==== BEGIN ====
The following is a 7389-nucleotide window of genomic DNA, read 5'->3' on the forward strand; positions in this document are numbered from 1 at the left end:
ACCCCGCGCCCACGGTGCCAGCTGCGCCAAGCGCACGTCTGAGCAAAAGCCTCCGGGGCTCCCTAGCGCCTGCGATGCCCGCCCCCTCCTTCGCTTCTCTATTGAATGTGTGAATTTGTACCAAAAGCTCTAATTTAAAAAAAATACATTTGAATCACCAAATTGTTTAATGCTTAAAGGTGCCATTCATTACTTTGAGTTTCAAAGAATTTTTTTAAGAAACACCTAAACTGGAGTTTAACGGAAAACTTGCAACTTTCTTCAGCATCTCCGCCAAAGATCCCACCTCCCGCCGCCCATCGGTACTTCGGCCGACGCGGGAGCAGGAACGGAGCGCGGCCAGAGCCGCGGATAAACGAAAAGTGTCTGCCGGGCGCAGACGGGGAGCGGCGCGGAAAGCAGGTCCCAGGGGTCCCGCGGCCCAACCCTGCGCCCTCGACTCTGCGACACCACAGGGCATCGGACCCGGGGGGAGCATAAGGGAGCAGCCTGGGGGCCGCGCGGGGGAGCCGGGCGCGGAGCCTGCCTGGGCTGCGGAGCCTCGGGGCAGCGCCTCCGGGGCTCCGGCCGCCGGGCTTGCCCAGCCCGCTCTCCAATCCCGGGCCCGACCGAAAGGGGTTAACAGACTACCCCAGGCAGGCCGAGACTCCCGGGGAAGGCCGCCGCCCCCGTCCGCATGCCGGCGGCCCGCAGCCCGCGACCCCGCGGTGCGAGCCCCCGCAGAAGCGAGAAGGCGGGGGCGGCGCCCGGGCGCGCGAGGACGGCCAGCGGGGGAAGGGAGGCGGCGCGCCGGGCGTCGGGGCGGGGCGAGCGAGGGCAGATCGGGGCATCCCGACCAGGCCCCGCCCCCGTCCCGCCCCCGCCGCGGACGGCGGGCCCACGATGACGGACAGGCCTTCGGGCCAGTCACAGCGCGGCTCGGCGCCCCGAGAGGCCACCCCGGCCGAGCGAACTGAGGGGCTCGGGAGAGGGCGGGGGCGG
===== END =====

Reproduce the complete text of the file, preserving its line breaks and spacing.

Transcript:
The following is a 7389-nucleotide window of genomic DNA, read 5'->3' on the forward strand; positions in this document are numbered from 1 at the left end:
ACCCCGCGCCCACGGTGCCAGCTGCGCCAAGCGCACGTCTGAGCAAAAGCCTCCGGGGCTCCCTAGCGCCTGCGATGCCCGCCCCCTCCTTCGCTTCTCTATTGAATGTGTGAATTTGTACCAAAAGCTCTAATTTAAAAAAAATACATTTGAATCACCAAATTGTTTAATGCTTAAAGGTGCCATTCATTACTTTGAGTTTCAAAGAATTTTTTTAAGAAACACCTAAACTGGAGTTTAACGGAAAACTTGCAACTTTCTTCAGCATCTCCGCCAAAGATCCCACCTCCCGCCGCCCATCGGTACTTCGGCCGACGCGGGAGCAGGAACGGAGCGCGGCCAGAGCCGCGGATAAACGAAAAGTGTCTGCCGGGCGCAGACGGGGAGCGGCGCGGAAAGCAGGTCCCAGGGGTCCCGCGGCCCAACCCTGCGCCCTCGACTCTGCGACACCACAGGGCATCGGACCCGGGGGGAGCATAAGGGAGCAGCCTGGGGGCCGCGCGGGGGAGCCGGGCGCGGAGCCTGCCTGGGCTGCGGAGCCTCGGGGCAGCGCCTCCGGGGCTCCGGCCGCCGGGCTTGCCCAGCCCGCTCTCCAATCCCGGGCCCGACCGAAAGGGGTTAACAGACTACCCCAGGCAGGCCGAGACTCCCGGGGAAGGCCGCCGCCCCCGTCCGCATGCCGGCGGCCCGCAGCCCGCGACCCCGCGGTGCGAGCCCCCGCAGAAGCGAGAAGGCGGGGGCGGCGCCCGGGCGCGCGAGGACGGCCAGCGGGGGAAGGGAGGCGGCGCGCCGGGCGTCGGGGCGGGGCGAGCGAGGGCAGATCGGGGCATCCCGACCAGGCCCCGCCCCCGTCCCGCCCCCGCCGCGGACGGCGGGCCCACGATGACGGACAGGCCTTCGGGCCAGTCACAGCGCGGCTCGGCGCCCCGAGAGGCCACCCCGGCCGAGCGAACTGAGGGGCTCGGGAGAGGGCGGGGGCGG